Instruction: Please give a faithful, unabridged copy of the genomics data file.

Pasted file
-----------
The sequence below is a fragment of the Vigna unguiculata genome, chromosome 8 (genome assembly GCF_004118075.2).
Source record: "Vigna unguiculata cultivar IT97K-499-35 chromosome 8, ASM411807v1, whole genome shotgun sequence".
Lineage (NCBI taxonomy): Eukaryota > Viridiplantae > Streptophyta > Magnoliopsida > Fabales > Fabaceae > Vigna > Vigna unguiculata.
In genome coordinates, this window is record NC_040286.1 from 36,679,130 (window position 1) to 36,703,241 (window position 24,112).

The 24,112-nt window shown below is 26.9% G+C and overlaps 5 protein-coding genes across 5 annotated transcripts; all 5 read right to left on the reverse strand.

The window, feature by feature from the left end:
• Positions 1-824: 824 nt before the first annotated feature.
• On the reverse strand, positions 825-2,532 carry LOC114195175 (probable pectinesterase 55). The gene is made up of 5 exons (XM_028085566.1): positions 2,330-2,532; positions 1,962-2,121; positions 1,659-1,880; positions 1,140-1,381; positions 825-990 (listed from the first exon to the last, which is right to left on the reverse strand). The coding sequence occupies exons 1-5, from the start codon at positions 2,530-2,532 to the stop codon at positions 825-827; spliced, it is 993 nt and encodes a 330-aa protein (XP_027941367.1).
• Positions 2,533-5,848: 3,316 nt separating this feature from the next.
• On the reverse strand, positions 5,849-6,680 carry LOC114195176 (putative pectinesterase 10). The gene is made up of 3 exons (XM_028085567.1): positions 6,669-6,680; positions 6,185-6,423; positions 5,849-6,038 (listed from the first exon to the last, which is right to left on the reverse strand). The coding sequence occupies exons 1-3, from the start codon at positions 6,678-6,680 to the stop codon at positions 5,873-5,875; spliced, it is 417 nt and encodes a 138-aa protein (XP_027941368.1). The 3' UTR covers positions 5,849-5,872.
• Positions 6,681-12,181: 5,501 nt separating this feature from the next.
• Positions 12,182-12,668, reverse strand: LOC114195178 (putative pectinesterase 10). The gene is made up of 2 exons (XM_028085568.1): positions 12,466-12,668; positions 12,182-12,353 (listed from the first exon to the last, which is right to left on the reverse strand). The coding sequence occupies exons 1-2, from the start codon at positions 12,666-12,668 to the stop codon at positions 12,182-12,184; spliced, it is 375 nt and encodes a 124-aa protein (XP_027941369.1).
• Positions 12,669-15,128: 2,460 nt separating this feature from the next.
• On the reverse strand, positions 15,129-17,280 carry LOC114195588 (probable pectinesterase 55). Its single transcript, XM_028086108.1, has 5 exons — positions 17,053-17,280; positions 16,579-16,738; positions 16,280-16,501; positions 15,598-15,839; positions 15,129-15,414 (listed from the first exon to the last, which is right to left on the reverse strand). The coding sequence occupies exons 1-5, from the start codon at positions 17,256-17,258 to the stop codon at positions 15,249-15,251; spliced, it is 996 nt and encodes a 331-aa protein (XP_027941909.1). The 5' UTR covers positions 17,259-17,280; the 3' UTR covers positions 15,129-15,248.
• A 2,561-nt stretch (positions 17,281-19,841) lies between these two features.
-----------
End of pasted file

The sequence below is a fragment of the Vigna unguiculata genome, chromosome 8 (genome assembly GCF_004118075.2).
Source record: "Vigna unguiculata cultivar IT97K-499-35 chromosome 8, ASM411807v1, whole genome shotgun sequence".
Lineage (NCBI taxonomy): Eukaryota > Viridiplantae > Streptophyta > Magnoliopsida > Fabales > Fabaceae > Vigna > Vigna unguiculata.
In genome coordinates, this window is record NC_040286.1 from 36,679,130 (window position 1) to 36,703,241 (window position 24,112).

The 24,112-nt window shown below is 26.9% G+C and overlaps 5 protein-coding genes across 5 annotated transcripts; all 5 read right to left on the reverse strand.

The window, feature by feature from the left end:
• Positions 1-824: 824 nt before the first annotated feature.
• On the reverse strand, positions 825-2,532 carry LOC114195175 (probable pectinesterase 55). The gene is made up of 5 exons (XM_028085566.1): positions 2,330-2,532; positions 1,962-2,121; positions 1,659-1,880; positions 1,140-1,381; positions 825-990 (listed from the first exon to the last, which is right to left on the reverse strand). The coding sequence occupies exons 1-5, from the start codon at positions 2,530-2,532 to the stop codon at positions 825-827; spliced, it is 993 nt and encodes a 330-aa protein (XP_027941367.1).
• Positions 2,533-5,848: 3,316 nt separating this feature from the next.
• On the reverse strand, positions 5,849-6,680 carry LOC114195176 (putative pectinesterase 10). The gene is made up of 3 exons (XM_028085567.1): positions 6,669-6,680; positions 6,185-6,423; positions 5,849-6,038 (listed from the first exon to the last, which is right to left on the reverse strand). The coding sequence occupies exons 1-3, from the start codon at positions 6,678-6,680 to the stop codon at positions 5,873-5,875; spliced, it is 417 nt and encodes a 138-aa protein (XP_027941368.1). The 3' UTR covers positions 5,849-5,872.
• Positions 6,681-12,181: 5,501 nt separating this feature from the next.
• Positions 12,182-12,668, reverse strand: LOC114195178 (putative pectinesterase 10). The gene is made up of 2 exons (XM_028085568.1): positions 12,466-12,668; positions 12,182-12,353 (listed from the first exon to the last, which is right to left on the reverse strand). The coding sequence occupies exons 1-2, from the start codon at positions 12,666-12,668 to the stop codon at positions 12,182-12,184; spliced, it is 375 nt and encodes a 124-aa protein (XP_027941369.1).
• Positions 12,669-15,128: 2,460 nt separating this feature from the next.
• On the reverse strand, positions 15,129-17,280 carry LOC114195588 (probable pectinesterase 55). Its single transcript, XM_028086108.1, has 5 exons — positions 17,053-17,280; positions 16,579-16,738; positions 16,280-16,501; positions 15,598-15,839; positions 15,129-15,414 (listed from the first exon to the last, which is right to left on the reverse strand). The coding sequence occupies exons 1-5, from the start codon at positions 17,256-17,258 to the stop codon at positions 15,249-15,251; spliced, it is 996 nt and encodes a 331-aa protein (XP_027941909.1). The 5' UTR covers positions 17,259-17,280; the 3' UTR covers positions 15,129-15,248.
• A 2,561-nt stretch (positions 17,281-19,841) lies between these two features.